PAMELA S. BARTLEY APPELLANT v. COMMONWEALH OF KENTUCKY APPELLEE
NOT TO BE PUBLISHED
Pamela Bartley has appealed from her conviction and sentence following a jury trial in the Rowan Circuit Court on a charge of manslaughter in the second degree. Double She contends the trial court erroneously permitted the Commonwealth to comment on her pre-arrest silence, and further erroneously permitted the introduction into evidence of handguns which had been tested and conclusively excluded from being the weapon used in the homicide. We disagree and affirm.
On July 31, 2007, troopers from the Kentucky State Police (KSP) were dispatched to the home of Carl and Pamela Bartley in Jeffersonville, Montgomery County, Kentucky, in response to a call from members of Carl's extended family who were concerned about his whereabouts and safety. The officers were given a key to the residence and performed a search of the residence. In the garage, the officers discovered Carl's body on the floor between two cars, a white Chevrolet sedan and a blue Toyota coupe. The body was wrapped in blankets with boxes on top of it. An autopsy later found that Carl had been killed by a gunshot to the back of his head. A ballistics expert determined that the fatal shot had been fired by either a .357 or .38 handgun. The time of death could not be established.
Following an investigation, Pamela was indicted for Carl's murder. Double A trial commencing on July 14, 2009, in Montgomery County resulted in a mistrial after a jury could not be seated. The case was then transferred to Rowan County and a special judge was appointed to preside over the matter. An eight-day jury trial began on December 7, 2009. The following pertinent factual background was revealed during the trial.
Carl's sister, Linda McGuire, spoke to Carl around 9:30 a.m. on July 30, 2007, and made plans to meet with him around 5:00 that afternoon. Carl would not be heard from again. Pamela's and Carl's vehicles were seen in their driveway around 1:00 p.m. that day. A friend, Virgil Parks, called the home at 2:00 p.m. to speak to Carl, and was told by Pamela that he couldn't come to the phone because they were having “marital problems.” At 2:28 p.m., Pamela was at the bank withdrawing $5,000.00 from Carl's business account. She stopped to get a phone charger from her grandson approximately 45 minutes later, and then made the two-hour drive to her daughter's home in Melbourne, Kentucky.
When Carl did not meet his sister as planned that evening, she became concerned and attempted to contact him. When she could not locate him, Linda contacted Pamela to see if she was aware of Carl's whereabouts. Pamela informed Linda they had been in a heated argument that morning, Carl had left, and she believed he was probably with his girlfriend. Repeated phone calls to Pamela that evening did not spark any concern, and although having never done so previously, Pamela stayed overnight at her daughter's home. She returned to her home the following day after Carl's body had been discovered.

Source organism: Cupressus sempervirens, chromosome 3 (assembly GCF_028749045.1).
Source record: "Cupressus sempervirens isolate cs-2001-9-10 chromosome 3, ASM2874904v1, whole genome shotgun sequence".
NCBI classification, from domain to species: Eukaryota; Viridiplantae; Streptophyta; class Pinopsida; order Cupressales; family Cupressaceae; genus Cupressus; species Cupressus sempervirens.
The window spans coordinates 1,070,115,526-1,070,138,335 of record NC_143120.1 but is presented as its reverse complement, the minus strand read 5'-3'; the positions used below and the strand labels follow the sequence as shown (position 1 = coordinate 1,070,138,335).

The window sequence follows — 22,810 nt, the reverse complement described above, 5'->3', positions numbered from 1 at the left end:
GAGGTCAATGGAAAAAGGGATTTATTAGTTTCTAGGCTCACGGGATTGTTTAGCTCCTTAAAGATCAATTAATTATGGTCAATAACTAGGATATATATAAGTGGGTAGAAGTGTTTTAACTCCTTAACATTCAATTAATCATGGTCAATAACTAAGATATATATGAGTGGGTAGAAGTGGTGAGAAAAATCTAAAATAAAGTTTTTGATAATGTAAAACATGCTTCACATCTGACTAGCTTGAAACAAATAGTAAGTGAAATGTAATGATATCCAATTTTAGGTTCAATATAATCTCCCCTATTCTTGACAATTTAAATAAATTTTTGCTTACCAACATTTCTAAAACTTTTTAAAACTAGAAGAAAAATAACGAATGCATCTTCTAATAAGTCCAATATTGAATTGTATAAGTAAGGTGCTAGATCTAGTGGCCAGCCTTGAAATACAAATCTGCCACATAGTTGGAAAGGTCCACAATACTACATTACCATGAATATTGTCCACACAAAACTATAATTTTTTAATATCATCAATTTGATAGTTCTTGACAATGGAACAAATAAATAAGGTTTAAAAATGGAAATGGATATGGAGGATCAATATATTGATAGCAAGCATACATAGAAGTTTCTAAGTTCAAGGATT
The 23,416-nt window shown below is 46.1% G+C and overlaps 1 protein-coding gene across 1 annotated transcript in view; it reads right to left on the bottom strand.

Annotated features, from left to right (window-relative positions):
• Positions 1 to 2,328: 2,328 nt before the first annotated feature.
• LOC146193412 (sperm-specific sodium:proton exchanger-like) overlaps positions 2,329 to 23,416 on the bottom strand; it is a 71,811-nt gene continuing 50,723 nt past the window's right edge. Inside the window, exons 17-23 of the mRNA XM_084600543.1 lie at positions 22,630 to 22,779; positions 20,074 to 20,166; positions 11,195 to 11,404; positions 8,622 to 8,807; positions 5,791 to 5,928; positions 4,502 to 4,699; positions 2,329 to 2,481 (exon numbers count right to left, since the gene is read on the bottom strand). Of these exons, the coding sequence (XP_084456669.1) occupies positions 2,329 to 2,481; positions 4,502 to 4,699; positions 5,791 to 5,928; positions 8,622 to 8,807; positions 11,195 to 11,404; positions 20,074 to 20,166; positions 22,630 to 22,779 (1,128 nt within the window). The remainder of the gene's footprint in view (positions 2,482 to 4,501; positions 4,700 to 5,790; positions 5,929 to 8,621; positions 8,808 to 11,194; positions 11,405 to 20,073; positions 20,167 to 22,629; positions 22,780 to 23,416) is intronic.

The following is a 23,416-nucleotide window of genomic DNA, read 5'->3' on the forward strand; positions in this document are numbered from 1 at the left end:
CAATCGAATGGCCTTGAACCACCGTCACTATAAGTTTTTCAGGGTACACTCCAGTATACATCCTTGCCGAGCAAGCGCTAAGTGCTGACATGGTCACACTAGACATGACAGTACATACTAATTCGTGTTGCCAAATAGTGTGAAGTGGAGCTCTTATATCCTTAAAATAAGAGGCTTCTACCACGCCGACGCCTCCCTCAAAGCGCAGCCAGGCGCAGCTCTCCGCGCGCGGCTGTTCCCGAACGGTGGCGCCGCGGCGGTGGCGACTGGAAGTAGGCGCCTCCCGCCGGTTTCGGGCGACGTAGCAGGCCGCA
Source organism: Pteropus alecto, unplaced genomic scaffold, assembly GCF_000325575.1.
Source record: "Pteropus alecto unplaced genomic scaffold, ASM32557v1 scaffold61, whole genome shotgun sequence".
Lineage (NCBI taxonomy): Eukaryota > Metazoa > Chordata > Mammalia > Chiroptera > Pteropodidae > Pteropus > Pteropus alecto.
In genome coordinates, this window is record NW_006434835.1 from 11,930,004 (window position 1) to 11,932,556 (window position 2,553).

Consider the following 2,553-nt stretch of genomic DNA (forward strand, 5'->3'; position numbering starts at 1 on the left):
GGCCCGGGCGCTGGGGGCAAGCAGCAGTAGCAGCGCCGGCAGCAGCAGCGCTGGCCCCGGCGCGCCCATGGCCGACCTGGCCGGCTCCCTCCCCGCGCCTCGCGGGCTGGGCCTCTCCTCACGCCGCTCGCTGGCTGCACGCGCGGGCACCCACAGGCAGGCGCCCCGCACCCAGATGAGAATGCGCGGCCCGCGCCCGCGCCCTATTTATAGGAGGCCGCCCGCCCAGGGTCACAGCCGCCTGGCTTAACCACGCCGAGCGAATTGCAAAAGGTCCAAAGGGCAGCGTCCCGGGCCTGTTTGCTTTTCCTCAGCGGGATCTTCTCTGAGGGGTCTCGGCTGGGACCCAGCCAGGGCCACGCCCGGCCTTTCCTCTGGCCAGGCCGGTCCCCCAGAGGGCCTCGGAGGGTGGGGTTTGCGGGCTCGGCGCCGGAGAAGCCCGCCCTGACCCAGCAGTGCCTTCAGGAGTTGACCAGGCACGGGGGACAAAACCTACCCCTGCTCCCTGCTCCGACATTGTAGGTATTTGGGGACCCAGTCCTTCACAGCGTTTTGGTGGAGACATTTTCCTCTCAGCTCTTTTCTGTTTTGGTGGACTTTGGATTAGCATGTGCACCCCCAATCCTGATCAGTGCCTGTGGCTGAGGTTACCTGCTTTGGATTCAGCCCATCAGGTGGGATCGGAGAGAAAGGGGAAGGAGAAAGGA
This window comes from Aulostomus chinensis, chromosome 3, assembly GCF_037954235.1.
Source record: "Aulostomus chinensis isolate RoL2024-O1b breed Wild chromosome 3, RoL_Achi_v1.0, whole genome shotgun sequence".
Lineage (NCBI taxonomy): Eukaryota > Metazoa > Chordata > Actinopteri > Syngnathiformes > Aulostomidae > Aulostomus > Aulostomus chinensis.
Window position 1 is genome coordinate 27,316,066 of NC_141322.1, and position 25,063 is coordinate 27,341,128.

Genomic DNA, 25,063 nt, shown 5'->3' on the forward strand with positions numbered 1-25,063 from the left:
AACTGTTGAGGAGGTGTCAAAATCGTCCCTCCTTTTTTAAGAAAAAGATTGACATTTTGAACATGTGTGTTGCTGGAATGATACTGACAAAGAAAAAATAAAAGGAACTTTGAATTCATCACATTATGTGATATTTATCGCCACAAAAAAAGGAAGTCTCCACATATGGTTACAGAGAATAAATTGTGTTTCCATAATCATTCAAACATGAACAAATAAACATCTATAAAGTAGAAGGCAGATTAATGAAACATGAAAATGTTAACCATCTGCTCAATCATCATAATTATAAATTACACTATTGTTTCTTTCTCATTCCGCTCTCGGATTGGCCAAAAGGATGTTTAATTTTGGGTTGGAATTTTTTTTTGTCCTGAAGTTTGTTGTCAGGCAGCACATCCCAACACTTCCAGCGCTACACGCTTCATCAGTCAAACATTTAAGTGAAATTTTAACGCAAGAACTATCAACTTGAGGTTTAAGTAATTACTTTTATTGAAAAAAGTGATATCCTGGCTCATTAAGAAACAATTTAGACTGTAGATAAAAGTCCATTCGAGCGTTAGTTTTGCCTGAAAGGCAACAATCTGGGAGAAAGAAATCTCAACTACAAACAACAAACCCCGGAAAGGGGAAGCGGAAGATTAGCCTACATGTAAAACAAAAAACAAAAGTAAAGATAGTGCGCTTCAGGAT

KSP Detective Larry Bowling was assigned to the case following the discovery of Carl's body. Upon his arrival at the scene, several of Carl's family members indicated their belief that Pamela was responsible for Carl's death. Pamela, having travelled to her daughter's home in Campbell County, Kentucky, on July 30, 2007, was not at the scene at that time. When Pamela arrived a short time later, she was accompanied by her son and daughter and was told not to approach the home for safety reasons. Det. Bowling approached Pamela but was told by her son that she would not answer questions without first having an attorney present. Pamela personally reiterated this sentiment to the officer. Det. Bowling continued his investigation without meaningful cooperation from Pamela.
A number of witnesses testified as to the tumultuous marital relationship between Carl and Pamela. The pair often argued and fought, occasionally to the point where they drew guns on each other. These marital issues escalated in July 2007 when Pamela learned that Carl had been engaged in an extramarital affair for over five years with Katherine Lee after receiving a phone call from Katherine herself. The couple fought bitterly over the affair throughout the month. On July 10, 2007, a KSP trooper was dispatched to the home in response to a domestic disturbance stemming from a day-long argument over Carl's girlfriend. At some point during July, Carl inquired of the Montgomery County Attorney's office about obtaining an emergency protective order. Other witnesses testified about hearing Pamela threaten to kill Carl on various occasions and expressing sentiments such as, if she could not have Carl “nobody else will;” Carl was worth more to her dead than alive; and she “couldn't take it any more.” Dalton Bartley, Pamela and Carl's then eight-year-old grandson, testified to seeing Pamela pull a gun and point it at the back of Carl's head during an argument shortly before Carl's death. Dalton testified Pamela told him on Sunday, July 29, 2007, she was going to kill Carl.
Testimony of several witnesses revealed that Pamela owned and carried a .38 caliber handgun, she had carried it for years, and referred to it as her “baby.” Following Carl's death, several handguns were located in the home, but Pamela's .38 handgun was never recovered. A ballistics expert from the KSP testified she had received and tested two 9 mm handguns which she concluded had not fired the round that killed Carl. One of the two 9 mm handguns was introduced into evidence and published to the jury for its examination. The ballistics expert reiterated that the fatal shot had been fired from a .38 or .357 magnum.